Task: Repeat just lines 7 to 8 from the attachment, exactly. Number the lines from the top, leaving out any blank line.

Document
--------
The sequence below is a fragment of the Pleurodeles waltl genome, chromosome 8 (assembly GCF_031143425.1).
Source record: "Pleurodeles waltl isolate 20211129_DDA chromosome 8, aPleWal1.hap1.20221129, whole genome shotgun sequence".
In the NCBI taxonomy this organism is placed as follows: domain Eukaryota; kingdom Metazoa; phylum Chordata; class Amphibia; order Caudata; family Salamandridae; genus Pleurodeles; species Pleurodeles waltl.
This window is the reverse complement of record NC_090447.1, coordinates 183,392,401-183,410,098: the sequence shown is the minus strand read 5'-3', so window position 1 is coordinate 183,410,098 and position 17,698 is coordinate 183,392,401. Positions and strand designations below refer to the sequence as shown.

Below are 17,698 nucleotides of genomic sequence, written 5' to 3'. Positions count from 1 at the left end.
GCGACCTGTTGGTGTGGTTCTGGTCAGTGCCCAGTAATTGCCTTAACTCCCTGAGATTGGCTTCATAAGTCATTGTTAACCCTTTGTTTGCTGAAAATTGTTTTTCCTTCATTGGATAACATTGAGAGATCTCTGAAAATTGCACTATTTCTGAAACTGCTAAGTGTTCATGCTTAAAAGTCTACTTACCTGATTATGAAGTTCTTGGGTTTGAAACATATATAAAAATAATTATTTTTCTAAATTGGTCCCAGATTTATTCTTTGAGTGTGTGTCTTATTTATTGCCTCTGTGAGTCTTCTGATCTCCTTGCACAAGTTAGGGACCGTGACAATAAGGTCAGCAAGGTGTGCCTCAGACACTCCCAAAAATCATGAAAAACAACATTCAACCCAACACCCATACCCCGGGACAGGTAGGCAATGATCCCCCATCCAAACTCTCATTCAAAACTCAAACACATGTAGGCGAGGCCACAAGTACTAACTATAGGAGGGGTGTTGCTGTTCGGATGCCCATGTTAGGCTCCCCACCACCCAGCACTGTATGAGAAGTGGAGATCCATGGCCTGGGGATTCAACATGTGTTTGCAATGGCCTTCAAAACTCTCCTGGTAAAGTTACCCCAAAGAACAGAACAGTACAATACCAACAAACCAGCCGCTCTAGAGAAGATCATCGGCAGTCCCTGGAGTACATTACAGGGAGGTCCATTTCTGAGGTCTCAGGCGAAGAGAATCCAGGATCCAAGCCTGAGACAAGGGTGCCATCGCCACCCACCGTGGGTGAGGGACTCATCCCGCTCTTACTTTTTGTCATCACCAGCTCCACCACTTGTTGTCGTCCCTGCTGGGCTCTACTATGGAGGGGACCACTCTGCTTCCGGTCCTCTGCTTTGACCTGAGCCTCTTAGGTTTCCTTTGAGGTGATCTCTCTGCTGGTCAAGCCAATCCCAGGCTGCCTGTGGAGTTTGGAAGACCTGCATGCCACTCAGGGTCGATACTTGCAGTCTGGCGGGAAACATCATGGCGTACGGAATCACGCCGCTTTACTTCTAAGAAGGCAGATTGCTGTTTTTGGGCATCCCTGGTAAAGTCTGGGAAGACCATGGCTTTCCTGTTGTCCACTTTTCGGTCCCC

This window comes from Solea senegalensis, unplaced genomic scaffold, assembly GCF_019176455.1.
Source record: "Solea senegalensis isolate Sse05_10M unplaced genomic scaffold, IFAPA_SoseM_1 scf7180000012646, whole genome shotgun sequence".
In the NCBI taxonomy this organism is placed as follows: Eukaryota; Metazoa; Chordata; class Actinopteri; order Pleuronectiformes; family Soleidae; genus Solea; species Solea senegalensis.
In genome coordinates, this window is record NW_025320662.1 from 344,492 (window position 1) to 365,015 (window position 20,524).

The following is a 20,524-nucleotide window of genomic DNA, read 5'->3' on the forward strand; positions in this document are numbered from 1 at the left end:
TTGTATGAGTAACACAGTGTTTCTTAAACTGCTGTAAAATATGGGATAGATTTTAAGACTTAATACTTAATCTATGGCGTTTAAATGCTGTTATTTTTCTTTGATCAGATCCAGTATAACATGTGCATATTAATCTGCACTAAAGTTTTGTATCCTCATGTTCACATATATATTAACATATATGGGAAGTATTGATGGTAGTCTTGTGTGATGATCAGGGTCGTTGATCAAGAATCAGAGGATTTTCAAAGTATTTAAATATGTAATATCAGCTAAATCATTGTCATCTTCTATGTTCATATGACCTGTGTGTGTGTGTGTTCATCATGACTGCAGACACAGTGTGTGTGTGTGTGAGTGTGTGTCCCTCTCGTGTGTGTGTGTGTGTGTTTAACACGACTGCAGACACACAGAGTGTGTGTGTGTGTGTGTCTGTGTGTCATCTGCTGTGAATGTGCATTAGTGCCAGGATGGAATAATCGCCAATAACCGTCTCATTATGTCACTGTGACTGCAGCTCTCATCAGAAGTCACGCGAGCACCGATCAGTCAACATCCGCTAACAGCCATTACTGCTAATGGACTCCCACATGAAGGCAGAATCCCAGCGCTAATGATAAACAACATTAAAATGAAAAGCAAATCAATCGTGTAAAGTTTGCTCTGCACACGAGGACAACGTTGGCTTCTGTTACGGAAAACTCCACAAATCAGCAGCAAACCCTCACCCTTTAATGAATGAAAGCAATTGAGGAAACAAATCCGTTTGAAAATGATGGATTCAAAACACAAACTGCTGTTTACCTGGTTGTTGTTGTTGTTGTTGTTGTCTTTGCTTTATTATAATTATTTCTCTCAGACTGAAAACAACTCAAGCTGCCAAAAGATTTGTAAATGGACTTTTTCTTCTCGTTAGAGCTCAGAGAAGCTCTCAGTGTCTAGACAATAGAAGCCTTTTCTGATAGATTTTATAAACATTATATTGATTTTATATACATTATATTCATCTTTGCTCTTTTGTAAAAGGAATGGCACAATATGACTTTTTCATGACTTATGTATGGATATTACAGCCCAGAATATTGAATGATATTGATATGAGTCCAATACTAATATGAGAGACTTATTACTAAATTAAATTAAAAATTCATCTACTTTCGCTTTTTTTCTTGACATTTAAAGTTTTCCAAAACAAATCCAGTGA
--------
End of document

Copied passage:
This window comes from Solea senegalensis, unplaced genomic scaffold, assembly GCF_019176455.1.
Source record: "Solea senegalensis isolate Sse05_10M unplaced genomic scaffold, IFAPA_SoseM_1 scf7180000012646, whole genome shotgun sequence".